I hate shaving. I cannot stand it. It's an embuggerance. Faffing around with scrubs, razors, shaving oil, styptic pencils and aftershave balm, going both ways with the blade, cutting the same bloody spots on my chin every time. Kate Bornstein, in My Gender Workbook, refers to it as 'scraping the face', and it's a pretty good description.
As a genderqueer person, though, I find shaving an essential ordeal in maintaining my androgynous look. There's only so much you can do with mascara, nail polish, clothes and accessories if you have more stubble going on than Ralph Fiennes' character from Strange Days.
But it isn't just a matter of how I look to other people. I find shaving regularly to be necessary for my own mental well-being. The hairier I am, the worse I feel (this applies to other parts of my body than my face as well: I often shave or otherwise remove the hair from my arms because I hate being able to see forests of forearm fur. In fact, as soon as this blog is put to bed I shall be off to shave them again, and I find myself taking regular breaks from this to tweeze out particularly annoying follicles.) It bugs me.
To paraphrase Jane Siberry, however, I can't shave all the time. For one thing, my facial hair goes through cycles of growth. Thankfully, I don't generally need to shave every day, in fact it tends to take two days after a shave before the hair is shaveable again. But this isn't the same as spending two days walking around clean-shaven. All the time between shaves the stubble, the shadow, is growing, underneath the fingertips with which I obsessively feel my cheekbones, underneath the eyes I can feel on me. Sometimes, if I leave it for a third day, I feel like crap, like some horrible bearded trucker shambling around with stubble you could use to sand down wood.
But sometimes I wind up having to leave it for three days. There isn't time; I haven't got the energy. Whatever. Things slide. And it's at times like these, when the thought that I should shave really preys on me, that I'm at my lowest ebb. My confidence drops. My sense of my own attractiveness plummets. I feel like crap.
And I'm not even trying to properly pass, for heaven's sake (though, to be honest, it would feel more as if I was trying to pass if I wore a lumberjack shirt and started challenging people to arm-wrestle). Yes, I like confusing people; yes, it was cool to get called 'Annette' by a caller on the phone to work yesterday, and yes, it felt good to be sized up by a fierce-looking butch at the bus stop this morning; but the stakes for a genderqueer like me are not as high as they are for a trans woman going through her gender transition. For someone like that, having stubble is likely to be mortifying; and for anyone dealing with such a woman to bring that stubble to the attention of others, to dwell on it, would be an act so vile and mean-spirited that it could only be the province of absolute scum.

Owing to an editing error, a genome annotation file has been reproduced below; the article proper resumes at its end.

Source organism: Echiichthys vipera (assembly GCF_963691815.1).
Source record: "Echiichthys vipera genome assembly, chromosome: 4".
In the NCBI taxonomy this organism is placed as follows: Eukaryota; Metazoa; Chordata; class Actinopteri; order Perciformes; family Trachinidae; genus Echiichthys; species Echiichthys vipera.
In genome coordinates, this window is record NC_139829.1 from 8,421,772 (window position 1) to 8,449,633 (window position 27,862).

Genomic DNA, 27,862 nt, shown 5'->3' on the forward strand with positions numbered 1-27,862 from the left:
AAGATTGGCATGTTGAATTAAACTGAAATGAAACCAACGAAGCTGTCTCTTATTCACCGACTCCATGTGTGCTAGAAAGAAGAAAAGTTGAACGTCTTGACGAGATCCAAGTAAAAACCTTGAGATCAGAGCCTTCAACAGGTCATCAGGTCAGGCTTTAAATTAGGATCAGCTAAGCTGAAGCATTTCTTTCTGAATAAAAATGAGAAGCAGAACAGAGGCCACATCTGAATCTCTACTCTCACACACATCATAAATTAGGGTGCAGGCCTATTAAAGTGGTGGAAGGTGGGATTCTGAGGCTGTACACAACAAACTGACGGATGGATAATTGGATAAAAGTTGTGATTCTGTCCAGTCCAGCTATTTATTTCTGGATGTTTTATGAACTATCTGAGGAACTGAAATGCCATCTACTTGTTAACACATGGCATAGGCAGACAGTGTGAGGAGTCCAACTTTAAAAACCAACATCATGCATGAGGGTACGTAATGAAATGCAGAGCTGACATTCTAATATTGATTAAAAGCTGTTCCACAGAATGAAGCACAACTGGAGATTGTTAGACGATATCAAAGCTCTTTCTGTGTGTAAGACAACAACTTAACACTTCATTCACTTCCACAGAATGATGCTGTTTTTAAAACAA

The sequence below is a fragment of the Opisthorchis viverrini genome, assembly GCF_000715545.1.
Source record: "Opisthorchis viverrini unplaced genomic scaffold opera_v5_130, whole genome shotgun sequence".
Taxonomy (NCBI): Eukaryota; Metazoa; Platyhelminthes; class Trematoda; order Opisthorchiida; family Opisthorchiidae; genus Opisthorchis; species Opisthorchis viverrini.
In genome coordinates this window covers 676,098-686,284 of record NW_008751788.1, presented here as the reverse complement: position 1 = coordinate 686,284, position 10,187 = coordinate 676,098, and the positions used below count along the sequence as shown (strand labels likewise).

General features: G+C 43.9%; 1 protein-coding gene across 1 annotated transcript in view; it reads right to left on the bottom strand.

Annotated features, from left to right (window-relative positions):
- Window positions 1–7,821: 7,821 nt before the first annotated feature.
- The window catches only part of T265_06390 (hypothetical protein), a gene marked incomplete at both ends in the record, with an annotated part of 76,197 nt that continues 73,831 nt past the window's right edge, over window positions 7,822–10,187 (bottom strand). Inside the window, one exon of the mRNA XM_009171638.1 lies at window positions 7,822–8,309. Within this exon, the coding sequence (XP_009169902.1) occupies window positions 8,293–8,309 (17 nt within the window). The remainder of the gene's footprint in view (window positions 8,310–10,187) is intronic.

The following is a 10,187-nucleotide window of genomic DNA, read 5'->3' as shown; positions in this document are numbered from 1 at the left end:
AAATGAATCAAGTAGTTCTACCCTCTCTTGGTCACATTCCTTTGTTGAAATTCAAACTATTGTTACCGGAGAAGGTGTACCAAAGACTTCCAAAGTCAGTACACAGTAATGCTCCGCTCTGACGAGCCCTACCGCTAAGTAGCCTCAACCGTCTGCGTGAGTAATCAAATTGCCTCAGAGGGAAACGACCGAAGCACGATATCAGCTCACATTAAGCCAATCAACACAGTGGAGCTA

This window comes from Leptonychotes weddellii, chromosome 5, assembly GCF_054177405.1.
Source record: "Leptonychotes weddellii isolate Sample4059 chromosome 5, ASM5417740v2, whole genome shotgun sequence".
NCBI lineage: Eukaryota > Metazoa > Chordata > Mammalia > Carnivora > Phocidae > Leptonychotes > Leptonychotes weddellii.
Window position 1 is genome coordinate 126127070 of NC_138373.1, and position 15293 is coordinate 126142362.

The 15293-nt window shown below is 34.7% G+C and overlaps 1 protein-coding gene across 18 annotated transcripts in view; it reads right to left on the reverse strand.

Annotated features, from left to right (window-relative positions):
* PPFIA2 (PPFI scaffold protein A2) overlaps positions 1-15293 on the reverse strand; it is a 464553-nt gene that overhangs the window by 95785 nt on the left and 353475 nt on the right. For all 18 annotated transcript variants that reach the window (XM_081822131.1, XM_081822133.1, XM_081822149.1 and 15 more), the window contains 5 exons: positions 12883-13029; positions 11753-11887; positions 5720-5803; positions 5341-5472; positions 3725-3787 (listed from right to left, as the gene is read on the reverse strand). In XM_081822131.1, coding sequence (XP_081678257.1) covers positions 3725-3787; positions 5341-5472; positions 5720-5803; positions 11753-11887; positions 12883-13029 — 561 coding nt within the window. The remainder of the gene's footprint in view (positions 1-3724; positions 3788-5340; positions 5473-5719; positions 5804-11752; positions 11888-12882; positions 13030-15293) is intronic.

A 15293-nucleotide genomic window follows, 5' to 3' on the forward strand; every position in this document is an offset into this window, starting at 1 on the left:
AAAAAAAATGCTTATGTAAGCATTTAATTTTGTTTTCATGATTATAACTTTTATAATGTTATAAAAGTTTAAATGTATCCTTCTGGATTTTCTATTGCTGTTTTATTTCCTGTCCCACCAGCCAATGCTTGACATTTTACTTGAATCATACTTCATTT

Which is why I am seriously pissed-off with two separate reports from the mainstream press today. First, that Blackshirt-endorsing rag the Daily Mail decided to refer to trans woman Nina Kanagasingham - who seems to have caused the death of another trans woman, successful human rights lawyer Sonia Burgess, in what may, for all we know, have been a genuinely horrible accident - as 'Unshaven Nina Kanasingham, 34' in a report which displays so much misgendering and prurient thigh-rubbing under the guise of moralising over Sonia's supposed work as an 'escort' that it merits a severe trigger warning; and then we also have this piece, fisked by Helen at Bird of Paradox, in which the reporter thinks that Mikki Nicholson's 'hint of stubble' is germane to her victory in a Scrabble contest (do scroll down to the end of that report by the way, for one of the best conclusions to a blogpost I've read in ages).
I cannot fathom what - beyond a grotesque sense of arrogance as a result of cis privilege, and a desire to pander to the lowest denominator of humanity which has caused them to forego their last inch of integrity as both journalists and human beings - makes these people think it is perfectly acceptable to describe these women, people who are in a marginalised group, during a fragile enough time already, now stressed out even more by external events - one through triumph, one through tragedy - as 'stubbled', 'unshaven' caricatures. But I know how it makes me feel. It makes me feel sick, and disgusted, and ashamed to live in a country where thoughtless, insulting crap like this gets published.
But I don't want to end this piece on such a sour note. Instead, please read this thoughtful obituary for Sonia Burgess by Stephen Whittle. Some of us care, some of us won't put up with this kind of transphobic crap from the mainstream media anymore, and we will succeed in the end. Because we have to put up with this crap and survive, and that means we have a strength that the kind of slime who obsess over the stubble on the face of a trans woman, whether in the dock or on a podium, will never understand.